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Movie Reviews

Ocean Waves



Reviewed by: Angharad Jones

Released: 5th May 1993

Directed by: Tomomi Mochizuki

Starring: Nobuo Tobita, Toshihiko Seki, Yōko Sakamoto

Certificate: PG

Based on Saeko Himuro’s novel ‘I Can Hear the Sea’, Ocean Waves is probably the least known of all the animations made by Japanese film company Studio Ghibli. Made for television in 1993 and only released into the UK on DVD at the start of 2010, Ocean Waves isn’t what you’d expect if you’re a fan of the studios more widely distributed and more mainstream creations. Directed by Tomomi Mochizuki, a non-studio Ghibli animator, one would assume that the studio brought in an outsider who showed talent in making coming-of-age dramas, rather than the studio’s usual fantasy epics, as (when put in simple terms) that’s exactly what the film is; a Japanese coming of age drama. As you would expect it wasn’t as high up the list for western release as say, the magical adventure ‘Howl’s Moving Castle’, but eventually the distributors agreed that with the world-wide success of the other films, people would be interested in seeing the entire Studio Ghibli collection.

Told in flashback by the main character as he’s on a plane journey home, Ocean Waves is the story of Taku, a high school student from the quiet coastal town of Kochi on the island of Shikoku. He’s just your average teenager, his days consisting of school, watching TV, working part-time and thinking about where he’ll go to university. His best friend, Yutaka, is every bit as ordinary as he is and together they are just two young adults happy in their current situation. Enter Rikako, a beautiful female student transferred from the bustle of Tokyo to attend their comparatively sleepy rural school. Undertaking the job of showing her around her new school and local area, Yutaka spends a lot of time with Rikako and ends up falling for her fresh-faced good looks. An excellent student, (not to mention an ace tennis player) Rikako quickly makes it very high onto the school’s student rank list, and everyone wants her on their dance and sport teams. As a result of this she quickly becomes somewhat of a celebrity, since it’s not just the boys in her class gossiping about her appearance anymore; it’s the entire year commenting on her every move. Rikako however is arrogant about her achievements and popularity. Whilst she can sometimes be friendly, she carries the air of a slightly selfish and impetuous young lady.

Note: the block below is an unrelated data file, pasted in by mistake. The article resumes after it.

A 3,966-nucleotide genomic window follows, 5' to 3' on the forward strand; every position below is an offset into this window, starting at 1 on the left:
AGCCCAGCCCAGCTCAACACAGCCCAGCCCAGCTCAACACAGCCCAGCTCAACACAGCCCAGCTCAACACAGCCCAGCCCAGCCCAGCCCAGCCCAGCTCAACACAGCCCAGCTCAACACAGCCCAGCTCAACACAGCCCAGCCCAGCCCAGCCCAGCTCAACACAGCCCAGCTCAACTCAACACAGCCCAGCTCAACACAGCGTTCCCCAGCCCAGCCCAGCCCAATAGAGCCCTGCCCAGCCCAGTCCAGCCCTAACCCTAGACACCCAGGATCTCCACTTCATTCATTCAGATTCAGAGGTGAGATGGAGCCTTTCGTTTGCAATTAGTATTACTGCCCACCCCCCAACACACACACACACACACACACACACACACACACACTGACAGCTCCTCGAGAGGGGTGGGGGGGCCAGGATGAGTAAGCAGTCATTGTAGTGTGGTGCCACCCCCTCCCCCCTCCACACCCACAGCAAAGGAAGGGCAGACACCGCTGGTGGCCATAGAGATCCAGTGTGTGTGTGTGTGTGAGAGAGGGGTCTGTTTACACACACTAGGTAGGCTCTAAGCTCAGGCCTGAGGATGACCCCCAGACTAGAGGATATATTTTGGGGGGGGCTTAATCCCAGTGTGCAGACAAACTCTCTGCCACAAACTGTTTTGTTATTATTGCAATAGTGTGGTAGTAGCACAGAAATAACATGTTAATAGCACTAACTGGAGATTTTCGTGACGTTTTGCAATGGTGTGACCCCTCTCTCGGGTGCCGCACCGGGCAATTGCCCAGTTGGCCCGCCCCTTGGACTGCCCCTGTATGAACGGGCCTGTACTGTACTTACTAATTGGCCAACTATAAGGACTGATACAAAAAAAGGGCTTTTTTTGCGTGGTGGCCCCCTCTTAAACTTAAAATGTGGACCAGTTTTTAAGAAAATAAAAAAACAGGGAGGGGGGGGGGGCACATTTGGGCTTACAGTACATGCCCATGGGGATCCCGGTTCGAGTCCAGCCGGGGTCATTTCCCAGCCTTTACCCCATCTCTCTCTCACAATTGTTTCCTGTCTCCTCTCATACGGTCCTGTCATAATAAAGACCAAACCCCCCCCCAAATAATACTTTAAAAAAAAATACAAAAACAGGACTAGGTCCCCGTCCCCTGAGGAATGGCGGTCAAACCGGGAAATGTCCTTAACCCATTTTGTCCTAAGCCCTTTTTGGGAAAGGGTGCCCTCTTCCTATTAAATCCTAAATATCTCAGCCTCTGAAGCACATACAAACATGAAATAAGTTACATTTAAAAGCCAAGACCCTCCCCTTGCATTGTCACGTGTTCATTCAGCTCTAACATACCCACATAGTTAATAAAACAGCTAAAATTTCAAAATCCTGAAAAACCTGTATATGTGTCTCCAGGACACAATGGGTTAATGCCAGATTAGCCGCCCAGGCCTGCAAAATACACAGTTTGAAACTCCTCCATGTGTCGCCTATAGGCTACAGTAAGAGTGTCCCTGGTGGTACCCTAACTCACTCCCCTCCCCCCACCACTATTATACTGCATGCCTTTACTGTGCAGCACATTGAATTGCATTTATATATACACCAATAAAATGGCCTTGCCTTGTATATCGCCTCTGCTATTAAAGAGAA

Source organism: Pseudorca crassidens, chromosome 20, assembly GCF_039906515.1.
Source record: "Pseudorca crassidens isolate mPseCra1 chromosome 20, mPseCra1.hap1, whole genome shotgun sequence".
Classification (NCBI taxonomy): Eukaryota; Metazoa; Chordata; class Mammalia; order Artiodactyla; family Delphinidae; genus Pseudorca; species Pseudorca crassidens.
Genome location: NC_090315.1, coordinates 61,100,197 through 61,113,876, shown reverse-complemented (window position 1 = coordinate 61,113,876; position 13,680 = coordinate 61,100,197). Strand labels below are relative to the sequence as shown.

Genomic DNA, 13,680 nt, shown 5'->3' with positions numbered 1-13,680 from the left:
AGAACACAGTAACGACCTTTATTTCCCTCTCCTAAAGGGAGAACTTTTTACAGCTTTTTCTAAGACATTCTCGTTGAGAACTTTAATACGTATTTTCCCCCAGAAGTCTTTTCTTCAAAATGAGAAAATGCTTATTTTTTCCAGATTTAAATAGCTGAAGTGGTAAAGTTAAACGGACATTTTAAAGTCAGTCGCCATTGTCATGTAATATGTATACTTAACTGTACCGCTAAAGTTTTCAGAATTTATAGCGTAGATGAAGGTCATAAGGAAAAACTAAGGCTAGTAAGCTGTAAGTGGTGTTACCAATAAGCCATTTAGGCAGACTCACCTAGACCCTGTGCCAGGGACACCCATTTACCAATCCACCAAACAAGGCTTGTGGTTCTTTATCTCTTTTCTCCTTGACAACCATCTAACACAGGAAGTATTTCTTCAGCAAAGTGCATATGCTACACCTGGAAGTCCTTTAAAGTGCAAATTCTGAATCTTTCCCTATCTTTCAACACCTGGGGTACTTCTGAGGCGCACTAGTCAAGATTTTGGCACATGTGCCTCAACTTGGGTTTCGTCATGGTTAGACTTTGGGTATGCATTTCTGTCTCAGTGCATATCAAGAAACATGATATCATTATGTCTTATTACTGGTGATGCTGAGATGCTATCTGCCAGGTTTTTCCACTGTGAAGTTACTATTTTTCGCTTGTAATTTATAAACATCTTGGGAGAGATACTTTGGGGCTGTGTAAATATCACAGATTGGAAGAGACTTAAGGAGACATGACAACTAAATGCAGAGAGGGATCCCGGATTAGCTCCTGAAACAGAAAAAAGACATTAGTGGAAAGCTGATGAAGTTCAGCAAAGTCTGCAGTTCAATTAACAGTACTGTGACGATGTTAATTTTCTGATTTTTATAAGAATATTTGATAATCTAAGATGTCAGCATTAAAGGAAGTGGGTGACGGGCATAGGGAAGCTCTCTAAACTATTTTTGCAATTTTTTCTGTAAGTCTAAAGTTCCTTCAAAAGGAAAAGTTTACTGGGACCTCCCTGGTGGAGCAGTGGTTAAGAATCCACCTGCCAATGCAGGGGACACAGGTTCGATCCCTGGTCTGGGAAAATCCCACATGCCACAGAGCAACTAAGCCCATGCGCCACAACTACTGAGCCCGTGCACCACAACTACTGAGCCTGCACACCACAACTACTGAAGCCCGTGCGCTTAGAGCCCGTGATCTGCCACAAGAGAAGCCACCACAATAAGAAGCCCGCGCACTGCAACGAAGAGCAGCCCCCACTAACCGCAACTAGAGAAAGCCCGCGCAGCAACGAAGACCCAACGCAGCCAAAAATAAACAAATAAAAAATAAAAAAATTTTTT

In the thick of the ever mounting Rikako related conversations, Taku, realising his best friend has fallen for the lady in question, is also developing feelings for her. He refrains from making it obvious or pursuing her though, for Yutaka’s sake. Taku doesn’t have any real contact with Rikako until the class trip to Hawaii, during which she asks him to lend her a considerable amount of money, claiming that she lost most of hers. From this point on, Taku hears many stories that indicate there’s more to Rikako’s life than meets the eye, some of which accounts for her sometimes erratic and rude behaviour. The various events that follow serve to teach Taku valuable life lessons about tolerance, friendship and understanding.

The film is great observation on teenage infatuation and alienation, the drama of which isn’t delivered in a soap opera kind of way, but in a much more subtle and charming fashion. Despite being told in a rather simple way, no little detail of a situation is spared, and it’s paced calmly enough for you to take in the plot in a manner that’s close to how it would unfold in real life. It occasionally surprises you with an unexpected turn of events and there are one or two moments of deep insight into the characters conflicting emotions which were certainly the highlights of the film for me. It’s the sort of film there isn’t enough of in cinema, but having said that, overall I felt it was just a bit too flat. There was just something a little lacklustre about it. Maybe it was the fact that it leaves you to fill in the blanks of the characters thoughts rather than have a few more (not unwelcome) seconds of screenplay to explain things more clearly. Watching the film in Japanese w/ subs being the only option, the slight lack of exposed character progression and sometimes awkward conversing couldn’t be the fault of any translation or English dub.

Overall Ocean Waves has its very unique good points, but I couldn’t help feeling a little disappointed. Of course we must remember it was made for TV and we should also be a little sympathetic as (assuming the information is correct) the director was at the time struggling between finishing this project and another, which led to him being hospitalised for stress. The fact that it was directed towards a more specific audience than the usual Studio Ghibli features must be acknowledged, but as I consider myself someone who enjoys this type of film, I feel it didn’t quite lived up to my expectations, or other films in the genre. I would however recommend people to watch it purely for it refreshingly insightful approach, but if you’re a big fan of the studios fantasy features and looking to indulge yourselves in cinema of that kind, then this isn’t the film you’re looking for.

25 year old film fanatic who loves rock music, Xbox and cat videos on Youtube. I also tweet @lewisvstheworld

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